“Blessings in Self-Reliance,” Ensign, May 1981, 61
My wife was the daughter of a sea captain who lost a ship at sea. As the survivors drifted in lifeboats hour after hour before they were picked up, they all sang, “Jesus, Savior, Pilot Me.” (Hymns, no. 121.)
Together with this choir and with my Brethren, I testify of the Lord Jesus Christ, the divine Son of Almighty God, the Savior of the world, our Redeemer. I am grateful for the testimony that we bear, and as we approach the Easter time, I testify with my Brethren that He lives. He is the living Christ.
Our great mission as Latter-day Saints is to bear testimony of Him. Through all the trials and tribulations of this world, if we will but pray as the choir has just sung—“Jesus, Savior, pilot me”—we shall go through life successfully, not free from troubles and trials, but always accompanied by the Holy Spirit, who will see us safely through.
It is no news to anyone that we are in a world crisis. But the basic problem is not what most people think it is. It is not fundamentally economic, and it is not basically due to any oil shortage.
Our basic problem is moral and spiritual. We must return to God.
Since all human beings are His children, His commandments apply to everyone. They pertain to every phase of our lives. If we expect to really enjoy peace and happiness in this world, we must have faith enough to keep those commandments. If we ignore them or violate them, we bring evil consequences down upon our own selves.
There is no escaping these two alternatives. One or the other will control our lives, so it is only sensible to be realistic and face up to these hard facts.
Inasmuch as God has given us our free agency to do as we please, He expects us to use our intelligence and ingenuity to improve our circumstances both spiritually and temporally. He wants us to be successful in life and desires to help us. Man really is that he might have joy. (See 2 Ne. 2:25.)
Then we should plan well for our future and not live entirely for the present nor suppose that the status quo will continue on indefinitely.
We must be industrious, we must be frugal, we must seek a proper balance between our needs and our desires, and especially we must reestablish our lives upon a spiritual foundation.
Are we not the children of God? Are we not to seek first His way of doing things? If we serve Him properly, will that not place us on a spiritual foundation?
Life confronts us with many serious problems. Some are moral; others are economic. But all can cause us difficulty.
Truly we are living in a troubled world. We are surrounded by it and are subject to all its perils, plagues, inducements, persuasions, and temptations. But nevertheless, regardless of all that, we are not to be of the world. That is where spirituality comes in. Then shouldn’t we sing with the choir, “Jesus, Savior, pilot me”?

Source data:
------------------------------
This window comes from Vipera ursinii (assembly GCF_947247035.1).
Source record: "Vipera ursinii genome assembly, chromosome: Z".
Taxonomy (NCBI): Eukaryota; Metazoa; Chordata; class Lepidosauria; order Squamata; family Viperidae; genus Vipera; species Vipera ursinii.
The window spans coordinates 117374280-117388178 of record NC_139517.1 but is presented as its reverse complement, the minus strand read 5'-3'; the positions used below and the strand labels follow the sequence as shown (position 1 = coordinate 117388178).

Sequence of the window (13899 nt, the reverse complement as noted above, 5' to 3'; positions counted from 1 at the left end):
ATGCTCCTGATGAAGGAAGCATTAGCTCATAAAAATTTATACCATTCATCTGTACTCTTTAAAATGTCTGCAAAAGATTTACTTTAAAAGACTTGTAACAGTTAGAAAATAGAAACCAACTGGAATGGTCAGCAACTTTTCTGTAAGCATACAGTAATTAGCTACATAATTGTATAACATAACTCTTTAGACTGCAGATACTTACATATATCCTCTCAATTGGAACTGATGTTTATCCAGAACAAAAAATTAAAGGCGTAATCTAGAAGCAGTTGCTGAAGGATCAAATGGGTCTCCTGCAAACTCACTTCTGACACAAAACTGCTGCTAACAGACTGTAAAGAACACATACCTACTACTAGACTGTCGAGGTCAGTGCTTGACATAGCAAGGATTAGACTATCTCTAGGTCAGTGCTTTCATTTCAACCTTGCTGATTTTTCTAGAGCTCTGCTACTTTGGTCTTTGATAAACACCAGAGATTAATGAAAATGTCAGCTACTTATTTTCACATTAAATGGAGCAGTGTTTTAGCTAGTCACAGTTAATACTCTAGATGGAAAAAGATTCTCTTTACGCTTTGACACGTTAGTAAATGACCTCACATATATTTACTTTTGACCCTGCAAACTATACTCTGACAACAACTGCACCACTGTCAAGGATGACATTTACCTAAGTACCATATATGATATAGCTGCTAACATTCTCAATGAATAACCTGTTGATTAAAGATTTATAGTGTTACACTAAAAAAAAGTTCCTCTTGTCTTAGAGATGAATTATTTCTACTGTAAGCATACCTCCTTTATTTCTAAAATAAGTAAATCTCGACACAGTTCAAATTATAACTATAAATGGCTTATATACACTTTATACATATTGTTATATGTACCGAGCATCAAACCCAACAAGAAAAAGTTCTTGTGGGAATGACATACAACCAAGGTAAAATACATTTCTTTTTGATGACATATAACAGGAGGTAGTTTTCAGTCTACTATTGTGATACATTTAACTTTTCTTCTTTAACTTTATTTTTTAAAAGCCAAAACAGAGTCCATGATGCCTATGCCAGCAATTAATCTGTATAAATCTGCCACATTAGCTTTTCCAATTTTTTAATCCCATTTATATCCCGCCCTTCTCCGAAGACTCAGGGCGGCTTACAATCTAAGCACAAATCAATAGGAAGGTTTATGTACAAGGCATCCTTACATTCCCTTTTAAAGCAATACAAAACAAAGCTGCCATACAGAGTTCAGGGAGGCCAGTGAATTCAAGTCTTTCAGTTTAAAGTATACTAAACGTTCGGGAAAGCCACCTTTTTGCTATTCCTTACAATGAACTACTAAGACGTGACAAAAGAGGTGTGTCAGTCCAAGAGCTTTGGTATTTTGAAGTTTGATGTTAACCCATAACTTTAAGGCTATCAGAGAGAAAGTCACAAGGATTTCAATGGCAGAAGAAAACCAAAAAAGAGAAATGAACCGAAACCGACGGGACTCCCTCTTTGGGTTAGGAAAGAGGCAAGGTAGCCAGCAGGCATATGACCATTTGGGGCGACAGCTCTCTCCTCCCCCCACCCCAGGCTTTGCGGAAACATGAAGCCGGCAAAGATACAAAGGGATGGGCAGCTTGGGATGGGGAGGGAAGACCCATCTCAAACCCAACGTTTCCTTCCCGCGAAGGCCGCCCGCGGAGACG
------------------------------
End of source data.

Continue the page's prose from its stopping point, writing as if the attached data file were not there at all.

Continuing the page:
What makes this a moral and a spiritual crisis is that so many people reject or ignore the standards of life that God has set up for us, and many even attempt to brush Him aside. They prefer darkness to light because their deeds are evil.
For example, there are many kinds of immorality which make a deadly assault upon purity of life. What shall we do about them? Surrender? By no means! We must fight them with all our power!
We shall be virtuous and clean ourselves and teach our children to be pure. Don’t we hear the voice of Almighty God crying out to each of us: “Be ye clean that bear the vessels of the Lord”? (D&C 38:42.)
We have the ever-increasing encroachment of liquor, wine, tobacco, and various narcotics. What shall we do about them?
We shall be loyal enough to the Lord to obey the Word of Wisdom. That law is more vital and pertinent now than ever before in our history. No one can survive the present onslaught of addiction without obeying the Word of Wisdom.
The world tempts us to lie and cheat and steal; to be shoplifters or worse; to tarnish another person’s good name; or to steal someone else’s wife or husband, which is one of the worst kinds of thievery. What shall we do about that?
We shall keep the Ten Commandments, avoiding dishonesty in all its forms and rejecting every temptation to covet anything or anybody that is our neighbor’s.
We shall obey our thirteenth article of faith, which says, “We believe in being honest, true, chaste, benevolent, [and] virtuous.”
Is there any other answer?
Can any liar, can any thief, can any unchaste person invade the kingdom of God? Not in their sins! They can enter only after the most sincere and complete repentance, nothing less!
But the world affects us in other areas, too, especially in economic ways. These include strong persuasions to overspend our financial resources, to buy beyond our means, to overextend our credit and thus sink deeply into debt. Oh, the inducements of sales pressures, of persuasive advertising, of easy credit, and the unwise use of credit cards!
What shall we do about all that?
First and foremost, we shall determine to live within our means, to carefully budget our affairs, and to stay within the budget.
We shall determine before God that we will be honest and pay our just obligations and not try to escape them. Most assuredly we shall avoid any further debt exceeding our ability to pay.
If temporarily we must limit our customary life-style, shall we not be willing to do so as a means toward financial survival? Shall we not be willing to sacrifice our ordinary desires when necessary and cut our cloth to fit the pattern of revised circumstances forced upon us by this recession?
There are many very good people who keep most of the Lord’s commandments with respect to the virtuous side of life, but who overlook His commandments in temporal things. They do not heed His warning to prepare for a possible future emergency, apparently feeling that in the midst of all this trouble “it won’t happen to us.” It is not always the other fellow’s problem. It is our problem also whenever there is economic trouble afloat.
To prepare for the future is part of God’s eternal plan, both spiritually and temporally. To protect ourselves against reversals and hardships is only good sense.
On the street in front of my house is a row of chestnut trees. In the spring they are beautiful, all covered with gorgeous blossoms.
As the summer moves on, I see nuts begin to form in their little green pods. In the autumn the nuts drop to the ground. As they do, squirrels seem to appear from nowhere. They sit on the sidewalk, bite off the pods, and then run quickly away with each nut to store it for their winter’s supply.